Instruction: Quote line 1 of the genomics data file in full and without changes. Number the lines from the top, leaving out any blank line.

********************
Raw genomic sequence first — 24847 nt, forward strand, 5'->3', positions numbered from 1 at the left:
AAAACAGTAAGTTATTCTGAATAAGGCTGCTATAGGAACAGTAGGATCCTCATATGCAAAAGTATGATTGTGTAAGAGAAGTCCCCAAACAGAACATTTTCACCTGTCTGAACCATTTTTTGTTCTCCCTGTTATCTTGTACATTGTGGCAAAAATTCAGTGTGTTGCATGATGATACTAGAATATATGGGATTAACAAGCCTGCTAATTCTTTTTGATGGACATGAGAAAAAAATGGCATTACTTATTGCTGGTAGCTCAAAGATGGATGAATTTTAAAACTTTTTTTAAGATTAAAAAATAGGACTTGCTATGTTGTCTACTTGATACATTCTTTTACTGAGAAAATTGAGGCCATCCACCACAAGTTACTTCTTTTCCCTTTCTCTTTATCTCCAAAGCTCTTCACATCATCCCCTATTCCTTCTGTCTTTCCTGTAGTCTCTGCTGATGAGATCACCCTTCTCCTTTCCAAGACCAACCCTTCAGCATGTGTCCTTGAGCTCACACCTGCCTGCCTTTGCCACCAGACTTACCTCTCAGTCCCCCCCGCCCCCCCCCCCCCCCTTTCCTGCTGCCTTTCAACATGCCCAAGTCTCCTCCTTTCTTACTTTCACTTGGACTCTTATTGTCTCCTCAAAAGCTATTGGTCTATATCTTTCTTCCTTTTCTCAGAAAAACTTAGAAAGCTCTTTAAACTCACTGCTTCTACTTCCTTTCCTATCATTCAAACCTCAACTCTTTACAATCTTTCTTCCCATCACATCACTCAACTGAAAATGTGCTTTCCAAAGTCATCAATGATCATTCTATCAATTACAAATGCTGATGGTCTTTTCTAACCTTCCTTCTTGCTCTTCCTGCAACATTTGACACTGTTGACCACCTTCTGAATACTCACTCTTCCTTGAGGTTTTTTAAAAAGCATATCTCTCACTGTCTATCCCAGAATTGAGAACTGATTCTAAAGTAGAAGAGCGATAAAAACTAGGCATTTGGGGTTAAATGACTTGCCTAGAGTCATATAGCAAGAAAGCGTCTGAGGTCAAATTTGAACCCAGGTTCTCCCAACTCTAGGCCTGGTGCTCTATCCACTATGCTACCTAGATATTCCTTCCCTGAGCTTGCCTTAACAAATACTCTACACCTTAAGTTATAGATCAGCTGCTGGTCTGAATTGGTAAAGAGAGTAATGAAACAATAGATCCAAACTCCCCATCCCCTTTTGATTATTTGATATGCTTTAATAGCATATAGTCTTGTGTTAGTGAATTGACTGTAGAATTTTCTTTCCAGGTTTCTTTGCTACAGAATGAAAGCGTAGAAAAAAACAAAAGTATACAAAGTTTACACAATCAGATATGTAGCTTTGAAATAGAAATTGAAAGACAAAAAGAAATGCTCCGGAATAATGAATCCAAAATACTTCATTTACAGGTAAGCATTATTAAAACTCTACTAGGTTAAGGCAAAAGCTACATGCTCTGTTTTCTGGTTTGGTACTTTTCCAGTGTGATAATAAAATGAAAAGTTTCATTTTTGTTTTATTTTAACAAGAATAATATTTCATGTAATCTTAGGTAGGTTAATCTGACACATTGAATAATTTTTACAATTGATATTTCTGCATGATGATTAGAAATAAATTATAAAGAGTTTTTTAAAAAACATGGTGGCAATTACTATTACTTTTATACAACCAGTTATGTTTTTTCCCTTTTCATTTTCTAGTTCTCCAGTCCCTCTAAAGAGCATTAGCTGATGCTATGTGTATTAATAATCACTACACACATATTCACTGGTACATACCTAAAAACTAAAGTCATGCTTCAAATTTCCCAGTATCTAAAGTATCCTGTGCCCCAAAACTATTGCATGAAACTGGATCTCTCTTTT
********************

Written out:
Raw genomic sequence first — 24847 nt, forward strand, 5'->3', positions numbered from 1 at the left: